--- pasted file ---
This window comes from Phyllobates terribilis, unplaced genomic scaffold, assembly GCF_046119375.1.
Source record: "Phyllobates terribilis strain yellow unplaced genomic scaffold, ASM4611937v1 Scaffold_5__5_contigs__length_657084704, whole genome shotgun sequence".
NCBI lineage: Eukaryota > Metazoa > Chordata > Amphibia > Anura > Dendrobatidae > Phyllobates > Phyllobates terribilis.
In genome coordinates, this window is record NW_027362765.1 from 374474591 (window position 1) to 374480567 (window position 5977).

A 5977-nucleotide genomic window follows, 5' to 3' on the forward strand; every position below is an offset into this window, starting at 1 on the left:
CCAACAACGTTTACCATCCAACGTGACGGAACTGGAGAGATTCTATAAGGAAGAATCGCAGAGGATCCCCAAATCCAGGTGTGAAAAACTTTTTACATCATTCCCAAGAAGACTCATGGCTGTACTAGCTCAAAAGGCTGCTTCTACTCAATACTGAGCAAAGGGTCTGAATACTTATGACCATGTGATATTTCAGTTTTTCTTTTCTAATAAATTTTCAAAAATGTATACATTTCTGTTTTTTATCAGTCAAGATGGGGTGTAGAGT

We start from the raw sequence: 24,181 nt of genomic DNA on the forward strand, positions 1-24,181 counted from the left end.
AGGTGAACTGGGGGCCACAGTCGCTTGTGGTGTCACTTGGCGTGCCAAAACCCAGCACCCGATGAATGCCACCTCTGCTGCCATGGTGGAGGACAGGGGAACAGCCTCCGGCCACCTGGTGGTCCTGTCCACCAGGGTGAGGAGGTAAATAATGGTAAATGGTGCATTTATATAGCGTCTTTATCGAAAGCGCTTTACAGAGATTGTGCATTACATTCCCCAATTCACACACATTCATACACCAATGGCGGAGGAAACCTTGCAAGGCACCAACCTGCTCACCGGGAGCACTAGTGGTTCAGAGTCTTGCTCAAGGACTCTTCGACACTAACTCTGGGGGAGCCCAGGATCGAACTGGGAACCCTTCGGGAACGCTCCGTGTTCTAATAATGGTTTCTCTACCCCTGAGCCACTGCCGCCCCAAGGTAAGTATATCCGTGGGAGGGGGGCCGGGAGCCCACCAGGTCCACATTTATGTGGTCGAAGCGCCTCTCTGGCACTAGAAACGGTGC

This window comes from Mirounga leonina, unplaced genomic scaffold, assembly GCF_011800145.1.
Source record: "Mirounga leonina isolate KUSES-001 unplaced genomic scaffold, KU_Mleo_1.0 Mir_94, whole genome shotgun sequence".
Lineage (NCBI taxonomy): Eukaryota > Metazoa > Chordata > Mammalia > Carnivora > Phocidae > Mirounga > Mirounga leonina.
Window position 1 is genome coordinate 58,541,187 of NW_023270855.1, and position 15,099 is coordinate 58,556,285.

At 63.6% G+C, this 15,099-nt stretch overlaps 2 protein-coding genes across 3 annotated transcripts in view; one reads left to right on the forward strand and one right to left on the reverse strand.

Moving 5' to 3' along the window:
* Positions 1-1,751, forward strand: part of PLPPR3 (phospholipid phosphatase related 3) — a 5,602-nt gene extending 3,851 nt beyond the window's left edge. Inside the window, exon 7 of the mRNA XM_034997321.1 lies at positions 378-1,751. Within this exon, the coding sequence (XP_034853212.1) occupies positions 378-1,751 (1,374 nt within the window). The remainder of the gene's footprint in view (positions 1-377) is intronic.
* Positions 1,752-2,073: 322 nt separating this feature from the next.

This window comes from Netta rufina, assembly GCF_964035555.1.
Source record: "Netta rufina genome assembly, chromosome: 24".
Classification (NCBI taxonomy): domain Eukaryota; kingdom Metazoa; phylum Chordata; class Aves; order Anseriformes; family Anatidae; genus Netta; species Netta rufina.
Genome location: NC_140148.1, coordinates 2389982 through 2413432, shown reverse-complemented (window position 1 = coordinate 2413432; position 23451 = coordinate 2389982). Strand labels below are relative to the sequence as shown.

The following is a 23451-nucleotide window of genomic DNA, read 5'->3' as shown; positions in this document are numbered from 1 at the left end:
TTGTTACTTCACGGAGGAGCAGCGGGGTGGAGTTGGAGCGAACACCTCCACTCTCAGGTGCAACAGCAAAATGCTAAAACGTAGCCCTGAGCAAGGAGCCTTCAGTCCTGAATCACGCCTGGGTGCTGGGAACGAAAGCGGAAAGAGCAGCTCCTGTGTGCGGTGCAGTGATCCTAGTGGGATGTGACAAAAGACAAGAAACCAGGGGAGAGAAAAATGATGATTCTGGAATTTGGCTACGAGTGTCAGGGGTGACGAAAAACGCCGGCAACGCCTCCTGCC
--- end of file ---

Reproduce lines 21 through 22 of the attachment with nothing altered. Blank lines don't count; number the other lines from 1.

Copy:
The following is a 23451-nucleotide window of genomic DNA, read 5'->3' as shown; positions in this document are numbered from 1 at the left end:
TTGTTACTTCACGGAGGAGCAGCGGGGTGGAGTTGGAGCGAACACCTCCACTCTCAGGTGCAACAGCAAAATGCTAAAACGTAGCCCTGAGCAAGGAGCCTTCAGTCCTGAATCACGCCTGGGTGCTGGGAACGAAAGCGGAAAGAGCAGCTCCTGTGTGCGGTGCAGTGATCCTAGTGGGATGTGACAAAAGACAAGAAACCAGGGGAGAGAAAAATGATGATTCTGGAATTTGGCTACGAGTGTCAGGGGTGACGAAAAACGCCGGCAACGCCTCCTGCC